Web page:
State, County to focus on dangerous weather as part of Severe Weather Awareness Week

By Abby Morris

Star Staff
amorris@starhq.com

   Beginning tomorrow, a statewide education project about severe weather will begin as part of an effort to help make the public aware of the risks of severe weather and what they should do in the event of such weather activity.
   Severe Weather Awareness Week has been a tradition in the state for several years. "This has been going on since I've been in the weather business," said Howard Waldron, warning coordination meteorologist for the National Weather Service's office in Morristown. Waldron has been a meteorologist for approximately 30 years, he said.
   The purpose of the week-long effort is "to let people know that this is a risk, it is a hazard and what you can do to stay out of danger," Waldron said. "Being informed is the best way to avoid becoming a weather statistic."
   Locally, activities such as tornado drills have been planned, according to Jim Burrough, director of the Elizabethton/Carter County Emergency Management Agency.
   "We really try to stress tornado drills around the county at least once a year," he said, adding that tornado drills are important in schools.
   According to Burrough, the local Emergency Management Agency selects a day for the drills and informs the NWS who then issues the drill by use of the emergency radio system.
   Carter County has been struck by three tornadoes, according to Burrough. One occurred in the late 1970s, another in 1998 and the third in 2001, he said, adding that all three occurred in the Stoney Creek community within a one-mile radius.
   While tornadoes are a threat for Carter County, other types of severe weather also occur in the area, Waldron said. "The biggest hazard in East Tennessee is the thunderstorm outburst," he said. As part of that, he added, lightning and flash flooding pose dangers to the counties in the area.
   According to the NWS, in an average year, lightning will claim more victims than tornadoes or hurricanes. Lightning is caused by the buildup and discharge of electrical energy in the air and lightning charges may reach as high as 100 million volts.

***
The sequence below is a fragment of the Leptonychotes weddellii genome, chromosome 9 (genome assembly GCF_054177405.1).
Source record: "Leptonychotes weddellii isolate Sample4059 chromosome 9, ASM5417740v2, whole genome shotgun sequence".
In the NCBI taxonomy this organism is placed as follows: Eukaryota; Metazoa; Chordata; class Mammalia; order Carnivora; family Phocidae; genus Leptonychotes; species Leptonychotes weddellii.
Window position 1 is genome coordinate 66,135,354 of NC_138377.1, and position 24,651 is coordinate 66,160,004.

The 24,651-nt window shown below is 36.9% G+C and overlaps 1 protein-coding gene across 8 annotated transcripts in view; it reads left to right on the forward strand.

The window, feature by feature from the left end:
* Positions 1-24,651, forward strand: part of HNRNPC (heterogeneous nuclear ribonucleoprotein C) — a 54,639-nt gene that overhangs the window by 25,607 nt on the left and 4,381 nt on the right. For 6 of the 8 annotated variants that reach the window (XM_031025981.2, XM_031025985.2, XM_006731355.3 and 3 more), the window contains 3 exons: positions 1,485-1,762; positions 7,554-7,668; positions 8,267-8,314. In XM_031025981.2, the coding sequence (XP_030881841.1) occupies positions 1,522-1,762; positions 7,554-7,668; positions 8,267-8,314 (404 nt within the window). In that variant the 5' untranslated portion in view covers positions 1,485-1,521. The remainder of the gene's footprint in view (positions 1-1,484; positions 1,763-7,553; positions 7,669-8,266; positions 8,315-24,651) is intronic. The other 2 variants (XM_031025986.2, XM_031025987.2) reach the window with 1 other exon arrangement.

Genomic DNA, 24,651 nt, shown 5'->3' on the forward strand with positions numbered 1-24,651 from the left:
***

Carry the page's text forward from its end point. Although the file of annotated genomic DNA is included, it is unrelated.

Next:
In the event that lightning is occurring, people are advised to seek shelter inside and if that is not possible, to seek shelter in a low area and crouch down and cover their head with their hands. People are advised that when seeking shelter from lightning to avoid large trees, hilltops, chain link or other metal fences, pools, motorcycles, tractors and other farm equipment.
   According to the NWS, the group of people most likely to get struck by lightning is farmers, followed by golfers.
   Flooding and flash flooding are also deadly, proving to be the number one weather related cause for loss of life, according to the NWS. Because flash floods happen in a short period of time, generally less than six hours, they are more life threatening than general floods or river floods.
   In the event of flooding, people are advised to stay away from areas which are subject to flooding, such as low lying areas and stream beds. If a person is in such an area when flooding begins, they are urged to seek shelter in higher ground and to be especially cautious at night when it is harder to recognize flood conditions. People are also advised not to drive through flooded areas because as little as a foot of water can wash a car away.
   Severe Weather Awareness Week kicks off Monday with a focus on severe thunderstorms. Tuesday's focus will be lightning. Wednesday will emphasize tornado safety. Flash flooding and floods will be the focus on Thursday. Friday will pay attention to the NOAA Weather Radio and Emergency Alert System. Saturday will recognize volunteer weather watchers for the role they play in keeping the public informed.